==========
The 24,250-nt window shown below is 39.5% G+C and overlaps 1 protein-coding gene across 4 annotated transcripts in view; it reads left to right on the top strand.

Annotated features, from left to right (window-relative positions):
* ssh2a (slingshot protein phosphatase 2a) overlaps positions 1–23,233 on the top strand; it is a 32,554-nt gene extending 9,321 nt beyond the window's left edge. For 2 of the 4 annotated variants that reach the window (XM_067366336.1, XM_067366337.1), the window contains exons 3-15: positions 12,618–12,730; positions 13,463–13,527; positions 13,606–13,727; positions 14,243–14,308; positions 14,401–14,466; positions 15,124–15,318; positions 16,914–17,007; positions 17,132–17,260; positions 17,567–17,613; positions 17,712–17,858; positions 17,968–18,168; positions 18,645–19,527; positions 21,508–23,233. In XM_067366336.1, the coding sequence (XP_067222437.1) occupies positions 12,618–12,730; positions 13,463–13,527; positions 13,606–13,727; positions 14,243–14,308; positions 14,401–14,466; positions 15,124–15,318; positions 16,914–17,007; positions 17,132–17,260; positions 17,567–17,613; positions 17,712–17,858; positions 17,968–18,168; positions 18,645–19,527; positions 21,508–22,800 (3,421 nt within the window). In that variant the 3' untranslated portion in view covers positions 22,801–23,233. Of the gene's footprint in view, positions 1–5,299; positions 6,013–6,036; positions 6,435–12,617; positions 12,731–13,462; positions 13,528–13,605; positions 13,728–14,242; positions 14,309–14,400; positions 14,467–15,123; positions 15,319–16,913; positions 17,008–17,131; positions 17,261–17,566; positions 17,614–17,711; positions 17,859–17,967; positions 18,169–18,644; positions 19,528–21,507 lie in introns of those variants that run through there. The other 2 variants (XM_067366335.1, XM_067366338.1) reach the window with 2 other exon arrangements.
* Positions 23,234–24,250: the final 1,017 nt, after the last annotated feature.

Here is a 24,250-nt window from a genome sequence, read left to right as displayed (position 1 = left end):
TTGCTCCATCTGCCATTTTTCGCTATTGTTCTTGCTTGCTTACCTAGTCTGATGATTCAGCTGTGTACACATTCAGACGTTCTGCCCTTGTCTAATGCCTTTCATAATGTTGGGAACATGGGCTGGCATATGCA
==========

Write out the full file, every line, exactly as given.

The 24,250-nt window shown below is 39.5% G+C and overlaps 1 protein-coding gene across 4 annotated transcripts in view; it reads left to right on the top strand.

Annotated features, from left to right (window-relative positions):
* ssh2a (slingshot protein phosphatase 2a) overlaps positions 1–23,233 on the top strand; it is a 32,554-nt gene extending 9,321 nt beyond the window's left edge. For 2 of the 4 annotated variants that reach the window (XM_067366336.1, XM_067366337.1), the window contains exons 3-15: positions 12,618–12,730; positions 13,463–13,527; positions 13,606–13,727; positions 14,243–14,308; positions 14,401–14,466; positions 15,124–15,318; positions 16,914–17,007; positions 17,132–17,260; positions 17,567–17,613; positions 17,712–17,858; positions 17,968–18,168; positions 18,645–19,527; positions 21,508–23,233. In XM_067366336.1, the coding sequence (XP_067222437.1) occupies positions 12,618–12,730; positions 13,463–13,527; positions 13,606–13,727; positions 14,243–14,308; positions 14,401–14,466; positions 15,124–15,318; positions 16,914–17,007; positions 17,132–17,260; positions 17,567–17,613; positions 17,712–17,858; positions 17,968–18,168; positions 18,645–19,527; positions 21,508–22,800 (3,421 nt within the window). In that variant the 3' untranslated portion in view covers positions 22,801–23,233. Of the gene's footprint in view, positions 1–5,299; positions 6,013–6,036; positions 6,435–12,617; positions 12,731–13,462; positions 13,528–13,605; positions 13,728–14,242; positions 14,309–14,400; positions 14,467–15,123; positions 15,319–16,913; positions 17,008–17,131; positions 17,261–17,566; positions 17,614–17,711; positions 17,859–17,967; positions 18,169–18,644; positions 19,528–21,507 lie in introns of those variants that run through there. The other 2 variants (XM_067366335.1, XM_067366338.1) reach the window with 2 other exon arrangements.
* Positions 23,234–24,250: the final 1,017 nt, after the last annotated feature.

Here is a 24,250-nt window from a genome sequence, read left to right as displayed (position 1 = left end):
TTGCTCCATCTGCCATTTTTCGCTATTGTTCTTGCTTGCTTACCTAGTCTGATGATTCAGCTGTGTACACATTCAGACGTTCTGCCCTTGTCTAATGCCTTTCATAATGTTGGGAACATGGGCTGGCATATGCA